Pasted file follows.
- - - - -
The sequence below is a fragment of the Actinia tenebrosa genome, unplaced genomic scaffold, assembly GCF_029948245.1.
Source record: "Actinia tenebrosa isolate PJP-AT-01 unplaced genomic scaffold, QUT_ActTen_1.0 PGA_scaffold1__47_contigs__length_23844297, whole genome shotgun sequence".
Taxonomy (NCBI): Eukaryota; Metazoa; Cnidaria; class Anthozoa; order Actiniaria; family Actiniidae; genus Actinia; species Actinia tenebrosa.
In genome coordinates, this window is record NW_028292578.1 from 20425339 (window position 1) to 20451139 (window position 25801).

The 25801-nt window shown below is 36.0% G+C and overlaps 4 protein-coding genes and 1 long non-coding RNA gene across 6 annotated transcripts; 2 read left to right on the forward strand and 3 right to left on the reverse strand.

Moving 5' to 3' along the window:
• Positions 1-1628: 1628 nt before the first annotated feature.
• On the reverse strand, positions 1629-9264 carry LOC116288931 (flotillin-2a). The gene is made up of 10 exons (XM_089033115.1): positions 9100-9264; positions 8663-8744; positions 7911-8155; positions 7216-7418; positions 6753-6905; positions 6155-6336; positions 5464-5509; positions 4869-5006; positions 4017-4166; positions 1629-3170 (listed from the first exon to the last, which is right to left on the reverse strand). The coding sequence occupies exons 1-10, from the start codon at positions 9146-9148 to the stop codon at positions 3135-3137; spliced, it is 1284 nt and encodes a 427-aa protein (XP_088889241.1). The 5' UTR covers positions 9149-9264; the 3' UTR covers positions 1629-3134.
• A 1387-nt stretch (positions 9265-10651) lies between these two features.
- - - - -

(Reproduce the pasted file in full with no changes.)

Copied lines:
The sequence below is a fragment of the Actinia tenebrosa genome, unplaced genomic scaffold, assembly GCF_029948245.1.
Source record: "Actinia tenebrosa isolate PJP-AT-01 unplaced genomic scaffold, QUT_ActTen_1.0 PGA_scaffold1__47_contigs__length_23844297, whole genome shotgun sequence".
Taxonomy (NCBI): Eukaryota; Metazoa; Cnidaria; class Anthozoa; order Actiniaria; family Actiniidae; genus Actinia; species Actinia tenebrosa.
In genome coordinates, this window is record NW_028292578.1 from 20425339 (window position 1) to 20451139 (window position 25801).

The 25801-nt window shown below is 36.0% G+C and overlaps 4 protein-coding genes and 1 long non-coding RNA gene across 6 annotated transcripts; 2 read left to right on the forward strand and 3 right to left on the reverse strand.

Moving 5' to 3' along the window:
• Positions 1-1628: 1628 nt before the first annotated feature.
• On the reverse strand, positions 1629-9264 carry LOC116288931 (flotillin-2a). The gene is made up of 10 exons (XM_089033115.1): positions 9100-9264; positions 8663-8744; positions 7911-8155; positions 7216-7418; positions 6753-6905; positions 6155-6336; positions 5464-5509; positions 4869-5006; positions 4017-4166; positions 1629-3170 (listed from the first exon to the last, which is right to left on the reverse strand). The coding sequence occupies exons 1-10, from the start codon at positions 9146-9148 to the stop codon at positions 3135-3137; spliced, it is 1284 nt and encodes a 427-aa protein (XP_088889241.1). The 5' UTR covers positions 9149-9264; the 3' UTR covers positions 1629-3134.
• A 1387-nt stretch (positions 9265-10651) lies between these two features.